For this weeks Featured Image of the Week I went with an image from a recent visit to the Shenandoah National Park in Virginia. This is a sunrise shot I captured a few weeks ago and, even though I’ve featured images like this in the past, getting back to the mountains was like visiting a close friend I haven’t seen in years…
Today I’m going to share my thoughts on a book I picked up recently called: “The Headshot” by Peter Hurley. I picked up a copy to read on a recent flight and I’m truly happy I did. I buy plenty of books every year but this one is by far the best photography book I’ve purchased this year (and possibly this decade).
If you photograph people then I’d highly recommend you order a copy of this book right now then come back to finish reading this review. It’s less than $30 that will make your portraits and headshots better than that $2,000.00 f1.4 lens you’ve been looking at. Having a good portrait lens is great but the lessons in this book will have you capturing killer shots regardless of your gear. This book IS THAT GOOD!!!
Recently I needed to put together a short video about me. It was part of an application process and it forced me to look back on my career behind a camera (and in front of a computer screen). What struck me the most was how amazing my experiences have been and how lucky I am. I’ve been hustling and doing my best to earn a living while staying relevant in the photography community so putting the last decade or so of experiences together was eye opening for me. Continue reading
Recently I had an opportunity to photograph some hummingbirds (at a hummingbird feeder). I happened to have three completely different types of cameras handy so I decided to do a quick test to see what kind of shots I could create with each of them.
I’ve photographed hummingbirds in the past (without a feeder) and I can honestly say that they’re some of the most difficult subjects to photograph there is. If you’re looking to freeze them you need a crazy high shutter speed, perfect timing and a little luck. But even when you have perfect conditions you’ll get different results depending on the equipment you use. For my testing I had a big DSLR, a small mirrorless interchangeable lens camera, a super small point and shoot camera and I even broke out my iPhone to see how it could fare. The results were a little surprising…
“the Stars Over the Pier”
Recently I took a trip to the Emerald Isle in North Carolina and it gave me a great opportunity to photograph the ocean at different times. I’ve always loved shooting at sunrise and at sunset but from where I was staying sunset pictures just didn’t make for good pictures. Sunrise, on the other hand, had some great potential and I even got out one morning to see what I could capture. But what excited me the most was trying to get out late at night to see if I could capture some stars out over the ocean.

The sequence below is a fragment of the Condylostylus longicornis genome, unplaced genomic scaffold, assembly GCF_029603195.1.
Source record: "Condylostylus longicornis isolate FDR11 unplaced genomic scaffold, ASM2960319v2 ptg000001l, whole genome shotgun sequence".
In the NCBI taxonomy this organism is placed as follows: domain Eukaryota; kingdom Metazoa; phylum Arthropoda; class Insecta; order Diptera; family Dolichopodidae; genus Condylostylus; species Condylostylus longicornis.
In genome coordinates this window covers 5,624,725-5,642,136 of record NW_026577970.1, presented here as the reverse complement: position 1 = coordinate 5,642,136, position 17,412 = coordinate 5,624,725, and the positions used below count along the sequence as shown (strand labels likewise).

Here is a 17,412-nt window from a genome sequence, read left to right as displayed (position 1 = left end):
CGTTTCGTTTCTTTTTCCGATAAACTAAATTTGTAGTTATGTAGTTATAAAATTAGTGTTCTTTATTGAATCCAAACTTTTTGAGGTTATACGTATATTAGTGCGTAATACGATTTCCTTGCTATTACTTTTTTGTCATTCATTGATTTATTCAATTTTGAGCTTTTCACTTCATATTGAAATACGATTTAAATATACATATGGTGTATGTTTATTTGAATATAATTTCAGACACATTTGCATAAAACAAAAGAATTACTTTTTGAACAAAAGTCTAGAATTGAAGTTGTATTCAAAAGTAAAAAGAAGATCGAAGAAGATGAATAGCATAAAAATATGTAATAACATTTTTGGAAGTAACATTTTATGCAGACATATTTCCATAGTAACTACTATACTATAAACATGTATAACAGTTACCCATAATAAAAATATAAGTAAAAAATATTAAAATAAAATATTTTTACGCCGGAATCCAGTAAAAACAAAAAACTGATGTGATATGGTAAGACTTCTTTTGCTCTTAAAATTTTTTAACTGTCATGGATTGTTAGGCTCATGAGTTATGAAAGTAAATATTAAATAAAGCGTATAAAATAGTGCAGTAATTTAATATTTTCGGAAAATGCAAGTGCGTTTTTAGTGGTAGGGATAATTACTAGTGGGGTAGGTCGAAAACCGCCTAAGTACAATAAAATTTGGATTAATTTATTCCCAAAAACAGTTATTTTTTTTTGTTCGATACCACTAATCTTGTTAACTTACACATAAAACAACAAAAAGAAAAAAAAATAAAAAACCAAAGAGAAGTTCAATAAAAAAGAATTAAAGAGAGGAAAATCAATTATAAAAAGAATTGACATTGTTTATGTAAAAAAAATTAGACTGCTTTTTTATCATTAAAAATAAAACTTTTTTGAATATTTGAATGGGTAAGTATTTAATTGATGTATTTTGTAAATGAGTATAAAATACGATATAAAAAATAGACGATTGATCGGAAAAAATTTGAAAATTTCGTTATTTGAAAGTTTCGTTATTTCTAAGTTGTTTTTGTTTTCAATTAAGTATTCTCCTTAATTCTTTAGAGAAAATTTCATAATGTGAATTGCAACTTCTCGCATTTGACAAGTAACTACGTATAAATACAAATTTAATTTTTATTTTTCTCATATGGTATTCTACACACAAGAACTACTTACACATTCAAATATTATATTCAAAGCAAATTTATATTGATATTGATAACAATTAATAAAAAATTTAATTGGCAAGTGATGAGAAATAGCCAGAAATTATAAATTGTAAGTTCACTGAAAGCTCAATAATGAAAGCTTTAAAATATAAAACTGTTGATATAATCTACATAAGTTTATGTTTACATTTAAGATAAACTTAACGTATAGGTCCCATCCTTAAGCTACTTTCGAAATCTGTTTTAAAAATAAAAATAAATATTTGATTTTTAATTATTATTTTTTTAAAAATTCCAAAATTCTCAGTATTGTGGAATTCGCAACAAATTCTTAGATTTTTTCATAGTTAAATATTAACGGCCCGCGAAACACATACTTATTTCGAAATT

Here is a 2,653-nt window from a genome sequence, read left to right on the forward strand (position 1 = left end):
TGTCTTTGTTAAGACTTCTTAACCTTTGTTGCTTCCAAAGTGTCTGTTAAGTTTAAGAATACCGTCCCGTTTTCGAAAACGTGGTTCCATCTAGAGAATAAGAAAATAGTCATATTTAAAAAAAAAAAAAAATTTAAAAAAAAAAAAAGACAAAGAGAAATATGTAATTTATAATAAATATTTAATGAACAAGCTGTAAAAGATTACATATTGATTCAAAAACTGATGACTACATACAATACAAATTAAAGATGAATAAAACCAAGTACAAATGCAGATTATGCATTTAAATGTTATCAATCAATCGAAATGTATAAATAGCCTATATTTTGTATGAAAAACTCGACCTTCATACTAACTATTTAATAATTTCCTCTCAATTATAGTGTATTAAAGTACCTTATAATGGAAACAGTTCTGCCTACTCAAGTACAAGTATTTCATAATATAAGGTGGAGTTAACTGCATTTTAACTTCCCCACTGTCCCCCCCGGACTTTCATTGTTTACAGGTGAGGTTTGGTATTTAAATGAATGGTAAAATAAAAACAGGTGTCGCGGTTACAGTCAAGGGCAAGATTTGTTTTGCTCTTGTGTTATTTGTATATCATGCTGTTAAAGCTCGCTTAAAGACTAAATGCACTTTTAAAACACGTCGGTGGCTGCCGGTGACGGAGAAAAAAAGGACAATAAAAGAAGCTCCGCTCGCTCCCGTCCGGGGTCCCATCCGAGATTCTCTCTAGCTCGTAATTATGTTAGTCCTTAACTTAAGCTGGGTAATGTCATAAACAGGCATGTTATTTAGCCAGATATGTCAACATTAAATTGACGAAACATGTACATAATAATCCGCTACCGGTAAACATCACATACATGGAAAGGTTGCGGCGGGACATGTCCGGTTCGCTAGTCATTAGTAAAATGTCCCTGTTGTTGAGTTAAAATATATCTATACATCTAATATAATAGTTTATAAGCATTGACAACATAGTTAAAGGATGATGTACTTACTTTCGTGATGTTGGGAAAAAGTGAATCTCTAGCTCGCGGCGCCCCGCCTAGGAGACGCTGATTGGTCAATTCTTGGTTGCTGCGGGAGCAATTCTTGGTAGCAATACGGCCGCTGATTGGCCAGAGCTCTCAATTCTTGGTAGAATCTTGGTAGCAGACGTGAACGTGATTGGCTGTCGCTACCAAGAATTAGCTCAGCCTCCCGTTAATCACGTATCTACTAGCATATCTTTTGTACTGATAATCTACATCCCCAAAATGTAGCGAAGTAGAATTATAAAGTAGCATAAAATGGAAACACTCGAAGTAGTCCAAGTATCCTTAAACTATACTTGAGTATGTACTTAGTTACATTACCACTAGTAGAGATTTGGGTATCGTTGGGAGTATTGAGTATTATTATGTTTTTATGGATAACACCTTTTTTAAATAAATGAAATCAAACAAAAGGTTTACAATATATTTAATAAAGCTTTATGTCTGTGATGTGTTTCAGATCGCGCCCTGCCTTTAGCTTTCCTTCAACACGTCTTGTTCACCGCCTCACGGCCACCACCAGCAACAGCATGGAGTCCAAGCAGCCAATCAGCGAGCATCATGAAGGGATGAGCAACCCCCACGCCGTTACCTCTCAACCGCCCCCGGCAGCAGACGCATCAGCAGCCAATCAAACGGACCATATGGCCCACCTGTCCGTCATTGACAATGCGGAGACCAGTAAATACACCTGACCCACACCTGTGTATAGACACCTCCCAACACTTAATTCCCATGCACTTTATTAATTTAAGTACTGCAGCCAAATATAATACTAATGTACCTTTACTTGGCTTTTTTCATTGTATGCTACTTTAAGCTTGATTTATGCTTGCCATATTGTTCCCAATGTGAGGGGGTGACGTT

This week’s Featured image of the Week I chose to share an old picture of a scarlet macaw I photographed last year at Disney’s Animal Kingdom.
I have a great appreciation for creatives. I know so many amazing photographers it’s not even funny. I know even more amazing designers who have taught me more than I ever thought I could learn. It’s a rare thing when great photographers are also incredible designers and Glyn Dewis is both – and more because he’s also an inspiring instructor.
Great photographers and great designers know the secret to realizing their vision is to see the final image in your mind and then use the tools at your disposal to fulfill that vision. Cameras and software are tools but having vision is something you need to find within. What Glyn has created with his first book, appropriately titled: “the Photoshop Workbook”, is an instruction manual to using one of the most important tools that can help you start thinking about your final images in a whole new way.
“the National D-Day Memorial”
For this weeks Featured Image of the Week I want to share a shot from my recent visit to see the National D-Day Memorial and talk about a technique I use when processing a shot like this to get a nice contrast in my final image.
As a photographer I’ve been shooting for decades now and I’ve used all sorts of equipment over the years to capture images. For the past ten years or so that’s involved digital cameras that can sometimes be pretty big and heavy.
As I’ve been getting older I’ve been thinking a lot about lightening my load and being less obvious (nothing screams “photographer” like a gigantic DSLR with a f2.8 zoom lens attached). As long as I’m not giving up much performance I’m perfectly willing to forego my gigantic rig in favor of something much easier on my shoulder – whenever I’m not on an assignment, that is. I’m still going to have my big gear for the important stuff but this article will talk a bit about my adventures with Mirrorless Cameras.
“a Preening Macaw”
I can’t believe it’s been so long since I last shared something here on my blog. Eight months! Well hopefully there won’t be another gap like that in my blog posting…
I took a bit of a side trip back to the world of retail audio/video and it left me with considerably less time than I expected. While the lack of time was certainly a negative it did have some positives. Working for a national retailer gave me some serious discounts on some new photography products that I really love (I plan to talk about them more in the weeks to come). But until then here’s a little background on this weeks Featured Image of the Week: